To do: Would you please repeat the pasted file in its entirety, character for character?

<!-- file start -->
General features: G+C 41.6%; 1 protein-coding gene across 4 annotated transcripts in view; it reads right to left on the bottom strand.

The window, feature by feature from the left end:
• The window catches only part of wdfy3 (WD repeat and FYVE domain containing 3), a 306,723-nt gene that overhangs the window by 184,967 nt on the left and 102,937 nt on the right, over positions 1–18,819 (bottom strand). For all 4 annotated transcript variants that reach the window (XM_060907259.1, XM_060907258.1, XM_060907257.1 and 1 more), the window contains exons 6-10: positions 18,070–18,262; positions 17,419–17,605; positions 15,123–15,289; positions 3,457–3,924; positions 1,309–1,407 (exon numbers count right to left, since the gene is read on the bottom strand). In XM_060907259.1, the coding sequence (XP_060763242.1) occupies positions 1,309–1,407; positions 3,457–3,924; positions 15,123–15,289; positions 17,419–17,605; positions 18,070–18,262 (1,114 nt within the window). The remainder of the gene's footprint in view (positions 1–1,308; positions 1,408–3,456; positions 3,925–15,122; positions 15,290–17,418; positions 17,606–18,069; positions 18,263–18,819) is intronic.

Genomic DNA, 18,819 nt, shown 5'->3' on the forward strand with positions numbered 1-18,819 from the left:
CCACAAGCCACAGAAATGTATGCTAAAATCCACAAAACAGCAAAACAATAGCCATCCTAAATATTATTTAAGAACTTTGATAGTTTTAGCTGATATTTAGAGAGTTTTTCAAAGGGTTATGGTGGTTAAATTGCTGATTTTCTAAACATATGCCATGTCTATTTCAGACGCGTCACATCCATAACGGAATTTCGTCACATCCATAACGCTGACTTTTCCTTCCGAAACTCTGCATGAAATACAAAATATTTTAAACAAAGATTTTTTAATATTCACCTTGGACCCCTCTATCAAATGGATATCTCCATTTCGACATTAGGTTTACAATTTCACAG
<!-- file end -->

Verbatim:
General features: G+C 41.6%; 1 protein-coding gene across 4 annotated transcripts in view; it reads right to left on the bottom strand.

The window, feature by feature from the left end:
• The window catches only part of wdfy3 (WD repeat and FYVE domain containing 3), a 306,723-nt gene that overhangs the window by 184,967 nt on the left and 102,937 nt on the right, over positions 1–18,819 (bottom strand). For all 4 annotated transcript variants that reach the window (XM_060907259.1, XM_060907258.1, XM_060907257.1 and 1 more), the window contains exons 6-10: positions 18,070–18,262; positions 17,419–17,605; positions 15,123–15,289; positions 3,457–3,924; positions 1,309–1,407 (exon numbers count right to left, since the gene is read on the bottom strand). In XM_060907259.1, the coding sequence (XP_060763242.1) occupies positions 1,309–1,407; positions 3,457–3,924; positions 15,123–15,289; positions 17,419–17,605; positions 18,070–18,262 (1,114 nt within the window). The remainder of the gene's footprint in view (positions 1–1,308; positions 1,408–3,456; positions 3,925–15,122; positions 15,290–17,418; positions 17,606–18,069; positions 18,263–18,819) is intronic.

Genomic DNA, 18,819 nt, shown 5'->3' on the forward strand with positions numbered 1-18,819 from the left:
CCACAAGCCACAGAAATGTATGCTAAAATCCACAAAACAGCAAAACAATAGCCATCCTAAATATTATTTAAGAACTTTGATAGTTTTAGCTGATATTTAGAGAGTTTTTCAAAGGGTTATGGTGGTTAAATTGCTGATTTTCTAAACATATGCCATGTCTATTTCAGACGCGTCACATCCATAACGGAATTTCGTCACATCCATAACGCTGACTTTTCCTTCCGAAACTCTGCATGAAATACAAAATATTTTAAACAAAGATTTTTTAATATTCACCTTGGACCCCTCTATCAAATGGATATCTCCATTTCGACATTAGGTTTACAATTTCACAG